STOP KISS by Diana Son. Oct. 2-11, Pitt Department of Theatre Arts
Those who’ve seen it call Stop Kiss an under-the-radar gem of modern American theater. Two women, who have met and become friends in New York, spontaneously stop on a late-night walk to share a kiss. This enrages a passerby who attacks the women, sending one to the hospital in a coma. The assault isn’t shown, however—it occurs offstage—nor is it the sole focus of the play. While gay-bashing and street violence are certainly issues that come up, the incident is used as a pivot point for telling a host of other stories. By delving (often humorously) into the women’s lives before and after the crime, Stop Kiss takes you on a panoramic tour of the nature of friendship, love, and big-city life. Ticket info here. Henry Heymann Theater at Stephen Foster Memorial, 4301 Forbes Ave., Oakland.
SEVEN GUITARS by August Wilson. Oct. 2-11, Carnegie Mellon School of Drama
The action in Seven Guitars revolves around Floyd “Schoolboy” Barton and his buddies in Pittsburgh’s Hill District. Barton, a (fictional) blues musician and ladies’ man, aims for the stars but is pulled in the other direction—a recurring theme of August Wilson’s plays, which veer from high comedy to epic tragedy as they depict people torn between lofty visions and low-down deeds and circumstances. Seven Guitars is a rousing piece, with great music. Just keep an eye out for Hedley, the neighborhood’s self-anointed prophet, whose hair-raising tirades drive the darker messages home. Tickets for this “mainstage” production will put you in the Phillip Chosky Theater at Carnegie Mellon’s Purnell Center, 5000 Forbes Ave., Oakland.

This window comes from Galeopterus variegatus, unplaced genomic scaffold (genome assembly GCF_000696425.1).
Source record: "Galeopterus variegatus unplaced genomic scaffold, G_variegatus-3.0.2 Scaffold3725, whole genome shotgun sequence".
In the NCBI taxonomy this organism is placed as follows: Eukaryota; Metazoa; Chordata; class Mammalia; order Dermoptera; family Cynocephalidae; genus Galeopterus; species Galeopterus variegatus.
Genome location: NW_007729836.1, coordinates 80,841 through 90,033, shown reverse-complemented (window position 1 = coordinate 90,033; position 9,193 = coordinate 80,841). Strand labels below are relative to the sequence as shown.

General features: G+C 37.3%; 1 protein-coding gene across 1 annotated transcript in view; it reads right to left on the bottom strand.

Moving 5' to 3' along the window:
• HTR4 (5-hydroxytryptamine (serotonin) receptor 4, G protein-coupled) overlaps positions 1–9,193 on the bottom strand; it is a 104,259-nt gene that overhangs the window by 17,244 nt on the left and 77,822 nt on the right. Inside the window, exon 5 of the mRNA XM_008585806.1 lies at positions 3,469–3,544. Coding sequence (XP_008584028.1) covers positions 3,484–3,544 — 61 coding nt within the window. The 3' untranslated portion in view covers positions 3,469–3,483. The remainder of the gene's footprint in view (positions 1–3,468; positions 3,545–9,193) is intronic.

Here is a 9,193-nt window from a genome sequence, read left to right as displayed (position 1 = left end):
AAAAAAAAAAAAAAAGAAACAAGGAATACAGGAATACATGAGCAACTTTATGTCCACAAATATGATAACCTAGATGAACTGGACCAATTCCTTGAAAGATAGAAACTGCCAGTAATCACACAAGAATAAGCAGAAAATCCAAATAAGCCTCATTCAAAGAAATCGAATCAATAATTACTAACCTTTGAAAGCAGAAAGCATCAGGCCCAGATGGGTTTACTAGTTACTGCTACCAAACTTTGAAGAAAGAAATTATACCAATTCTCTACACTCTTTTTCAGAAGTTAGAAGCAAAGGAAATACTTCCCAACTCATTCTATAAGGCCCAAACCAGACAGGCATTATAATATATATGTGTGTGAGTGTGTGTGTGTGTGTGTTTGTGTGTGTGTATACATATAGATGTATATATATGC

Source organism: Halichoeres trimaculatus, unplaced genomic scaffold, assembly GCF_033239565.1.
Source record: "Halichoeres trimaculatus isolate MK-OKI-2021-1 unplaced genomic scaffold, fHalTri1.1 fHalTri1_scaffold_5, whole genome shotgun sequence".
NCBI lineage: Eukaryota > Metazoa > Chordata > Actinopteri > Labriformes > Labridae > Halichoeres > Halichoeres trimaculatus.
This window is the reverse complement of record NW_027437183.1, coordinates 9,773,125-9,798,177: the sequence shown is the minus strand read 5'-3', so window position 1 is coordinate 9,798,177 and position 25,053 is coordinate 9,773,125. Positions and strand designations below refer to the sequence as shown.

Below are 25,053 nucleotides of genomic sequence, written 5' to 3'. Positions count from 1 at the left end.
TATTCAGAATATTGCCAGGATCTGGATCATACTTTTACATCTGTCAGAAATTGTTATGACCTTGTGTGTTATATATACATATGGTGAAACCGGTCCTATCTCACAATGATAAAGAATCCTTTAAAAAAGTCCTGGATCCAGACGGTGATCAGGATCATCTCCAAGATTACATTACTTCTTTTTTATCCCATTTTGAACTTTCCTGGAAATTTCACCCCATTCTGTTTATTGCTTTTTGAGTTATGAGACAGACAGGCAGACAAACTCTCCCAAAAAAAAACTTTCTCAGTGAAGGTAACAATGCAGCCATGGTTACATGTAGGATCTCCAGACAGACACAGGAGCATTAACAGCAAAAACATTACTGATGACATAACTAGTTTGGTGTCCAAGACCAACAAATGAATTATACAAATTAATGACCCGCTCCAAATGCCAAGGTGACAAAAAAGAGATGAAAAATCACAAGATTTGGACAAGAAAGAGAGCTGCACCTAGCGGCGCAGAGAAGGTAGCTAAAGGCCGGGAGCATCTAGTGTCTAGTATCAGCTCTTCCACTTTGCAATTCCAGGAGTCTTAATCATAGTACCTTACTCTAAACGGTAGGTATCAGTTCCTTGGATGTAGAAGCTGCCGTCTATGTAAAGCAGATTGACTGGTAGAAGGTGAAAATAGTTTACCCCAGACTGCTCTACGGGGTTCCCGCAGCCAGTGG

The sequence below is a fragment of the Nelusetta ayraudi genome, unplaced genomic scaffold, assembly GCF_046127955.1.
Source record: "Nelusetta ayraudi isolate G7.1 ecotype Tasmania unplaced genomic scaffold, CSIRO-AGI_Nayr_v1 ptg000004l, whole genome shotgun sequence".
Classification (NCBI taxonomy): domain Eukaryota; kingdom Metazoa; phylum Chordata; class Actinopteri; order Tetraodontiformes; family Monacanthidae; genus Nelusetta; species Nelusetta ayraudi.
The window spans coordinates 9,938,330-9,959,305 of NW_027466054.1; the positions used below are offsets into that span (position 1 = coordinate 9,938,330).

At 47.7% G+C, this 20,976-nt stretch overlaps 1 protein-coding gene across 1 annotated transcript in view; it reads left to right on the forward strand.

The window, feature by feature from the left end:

In the touring department:
ANNIE by Charles Strouse, Martin Charnin, and Thomas Meehan. Oct. 28-Nov. 2, national touring company at Benedum Center
Alas, the comic strip Little Orphan Annie is defunct. There aren’t many people left who remember the strip in its heyday, back when Annie often had death-defying encounters with brutal arch-villains, and when Daddy Warbucks’ lethal hit man Punjab would come to her rescue. Yet the 1977 musical lives on. This Annie is still winning the hearts of new generations with its carnage-free, more upbeat rendering of the plucky orphan and her adoptive dad. One lesson is that cultural icons can evolve over time. Another is that you can join the fun by catching the road-show production of Annie on its stop here. Bring the kids. Part of the Pittsburgh Cultural Trust’s PNC Broadway Across America series. 237 7th St., Cultural District.
And finally a pair of brand-new works …
Every year, local stages offer world premieres of Pittsburgh-original plays. A couple from the past were Jitney, which became August Wilson’s first hit, and Stephen Schwartz’s musical Pippin. You may want to try two originals coming in October: BOOK OF EZRA is a one-man show by the spoken-word artist Leslie Ezra Smith. Oct. 4-25, Pittsburgh Playwrights Theatre Co. And could DAY ROOM WINDOW be the new “Orange Is the New Black”? Drawn from playwright Bonnie Cohen’s own experiences, it is the story of nine juvenile offenders doing time in an adult women’s prison. Oct. 16-25 at the New Hazlett Theatre.
Photo credits: Bliss, Jordan Harrison; Seven Guitars, Louis Stein.
Mike Vargo is a Pittsburgh-based writer and editor who covers theater for Entertainment Central.